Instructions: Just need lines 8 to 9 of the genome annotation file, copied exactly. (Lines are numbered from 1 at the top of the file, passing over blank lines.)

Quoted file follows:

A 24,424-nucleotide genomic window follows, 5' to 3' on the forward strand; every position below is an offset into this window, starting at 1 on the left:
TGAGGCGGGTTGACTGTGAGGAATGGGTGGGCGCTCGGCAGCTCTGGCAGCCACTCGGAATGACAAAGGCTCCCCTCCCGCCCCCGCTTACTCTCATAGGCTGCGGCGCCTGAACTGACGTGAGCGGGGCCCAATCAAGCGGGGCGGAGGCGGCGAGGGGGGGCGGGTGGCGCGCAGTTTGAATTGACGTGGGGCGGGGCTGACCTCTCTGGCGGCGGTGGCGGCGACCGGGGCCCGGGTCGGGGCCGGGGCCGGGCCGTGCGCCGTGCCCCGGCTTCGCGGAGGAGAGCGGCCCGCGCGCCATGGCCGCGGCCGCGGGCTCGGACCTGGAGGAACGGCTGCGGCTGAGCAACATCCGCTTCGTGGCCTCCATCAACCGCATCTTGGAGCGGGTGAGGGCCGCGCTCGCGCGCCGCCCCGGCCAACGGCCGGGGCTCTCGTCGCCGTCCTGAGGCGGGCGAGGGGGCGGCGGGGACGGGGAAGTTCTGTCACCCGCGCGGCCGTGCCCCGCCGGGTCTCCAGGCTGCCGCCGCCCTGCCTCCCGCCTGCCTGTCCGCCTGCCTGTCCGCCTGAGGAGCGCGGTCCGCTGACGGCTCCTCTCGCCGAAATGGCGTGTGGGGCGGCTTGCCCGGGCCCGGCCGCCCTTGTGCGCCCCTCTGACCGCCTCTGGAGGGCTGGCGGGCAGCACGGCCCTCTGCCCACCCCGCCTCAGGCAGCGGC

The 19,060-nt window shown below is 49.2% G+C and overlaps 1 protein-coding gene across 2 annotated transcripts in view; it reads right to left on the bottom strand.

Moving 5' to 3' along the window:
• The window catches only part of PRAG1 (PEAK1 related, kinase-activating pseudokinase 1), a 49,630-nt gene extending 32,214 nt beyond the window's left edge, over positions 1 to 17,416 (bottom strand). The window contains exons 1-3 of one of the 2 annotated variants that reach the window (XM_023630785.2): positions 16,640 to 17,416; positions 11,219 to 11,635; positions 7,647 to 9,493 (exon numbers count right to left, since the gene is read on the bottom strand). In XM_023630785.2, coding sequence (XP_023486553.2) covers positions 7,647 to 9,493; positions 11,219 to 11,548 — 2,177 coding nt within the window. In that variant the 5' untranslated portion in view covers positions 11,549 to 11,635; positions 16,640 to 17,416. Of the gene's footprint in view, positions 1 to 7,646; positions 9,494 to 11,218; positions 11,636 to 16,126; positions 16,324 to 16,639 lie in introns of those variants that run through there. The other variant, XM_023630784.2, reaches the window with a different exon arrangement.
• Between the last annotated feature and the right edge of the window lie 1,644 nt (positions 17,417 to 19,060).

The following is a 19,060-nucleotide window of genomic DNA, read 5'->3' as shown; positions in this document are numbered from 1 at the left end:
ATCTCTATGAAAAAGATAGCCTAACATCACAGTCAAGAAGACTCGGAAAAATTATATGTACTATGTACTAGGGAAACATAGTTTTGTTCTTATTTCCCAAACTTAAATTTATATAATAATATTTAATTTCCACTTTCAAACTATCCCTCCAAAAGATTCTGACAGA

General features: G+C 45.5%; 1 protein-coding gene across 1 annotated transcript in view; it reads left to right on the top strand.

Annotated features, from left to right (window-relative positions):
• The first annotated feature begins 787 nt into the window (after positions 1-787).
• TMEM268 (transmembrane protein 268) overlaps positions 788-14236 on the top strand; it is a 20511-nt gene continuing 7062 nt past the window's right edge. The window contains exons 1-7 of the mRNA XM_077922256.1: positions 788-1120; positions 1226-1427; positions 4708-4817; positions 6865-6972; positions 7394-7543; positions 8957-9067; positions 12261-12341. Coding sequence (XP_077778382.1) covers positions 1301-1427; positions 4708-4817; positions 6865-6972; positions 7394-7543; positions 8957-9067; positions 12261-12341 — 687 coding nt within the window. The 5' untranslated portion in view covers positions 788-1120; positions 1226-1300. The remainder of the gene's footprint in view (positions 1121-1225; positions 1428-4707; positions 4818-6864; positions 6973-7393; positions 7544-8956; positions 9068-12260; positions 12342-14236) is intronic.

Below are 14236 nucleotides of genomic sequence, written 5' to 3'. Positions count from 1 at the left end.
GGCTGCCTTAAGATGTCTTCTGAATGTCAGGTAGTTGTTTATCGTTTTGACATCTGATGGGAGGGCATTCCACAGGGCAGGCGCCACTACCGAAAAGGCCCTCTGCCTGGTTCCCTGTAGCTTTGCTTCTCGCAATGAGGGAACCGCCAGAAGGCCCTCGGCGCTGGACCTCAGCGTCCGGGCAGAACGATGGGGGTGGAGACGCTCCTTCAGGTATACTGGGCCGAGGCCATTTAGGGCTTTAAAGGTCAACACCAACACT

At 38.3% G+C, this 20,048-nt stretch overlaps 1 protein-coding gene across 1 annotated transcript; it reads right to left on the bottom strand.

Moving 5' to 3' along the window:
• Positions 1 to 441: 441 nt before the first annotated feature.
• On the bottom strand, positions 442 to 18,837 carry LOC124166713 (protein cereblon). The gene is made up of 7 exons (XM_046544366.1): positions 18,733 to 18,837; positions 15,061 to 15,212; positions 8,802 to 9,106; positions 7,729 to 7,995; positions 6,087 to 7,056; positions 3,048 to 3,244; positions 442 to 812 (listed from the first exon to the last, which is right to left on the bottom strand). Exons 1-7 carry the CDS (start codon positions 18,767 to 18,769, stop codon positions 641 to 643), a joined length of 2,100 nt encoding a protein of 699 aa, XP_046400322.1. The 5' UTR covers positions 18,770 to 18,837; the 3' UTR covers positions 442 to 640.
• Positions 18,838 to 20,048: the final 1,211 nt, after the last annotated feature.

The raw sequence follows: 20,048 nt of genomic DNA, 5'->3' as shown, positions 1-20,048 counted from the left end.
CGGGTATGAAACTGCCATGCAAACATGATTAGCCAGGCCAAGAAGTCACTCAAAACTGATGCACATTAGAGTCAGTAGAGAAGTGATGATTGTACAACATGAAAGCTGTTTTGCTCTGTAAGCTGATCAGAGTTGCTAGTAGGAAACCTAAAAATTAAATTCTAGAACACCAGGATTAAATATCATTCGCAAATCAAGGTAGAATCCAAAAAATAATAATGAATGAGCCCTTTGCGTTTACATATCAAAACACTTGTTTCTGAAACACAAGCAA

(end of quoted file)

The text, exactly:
ATCTCTATGAAAAAGATAGCCTAACATCACAGTCAAGAAGACTCGGAAAAATTATATGTACTATGTACTAGGGAAACATAGTTTTGTTCTTATTTCCCAAACTTAAATTTATATAATAATATTTAATTTCCACTTTCAAACTATCCCTCCAAAAGATTCTGACAGA

General features: G+C 45.5%; 1 protein-coding gene across 1 annotated transcript in view; it reads left to right on the top strand.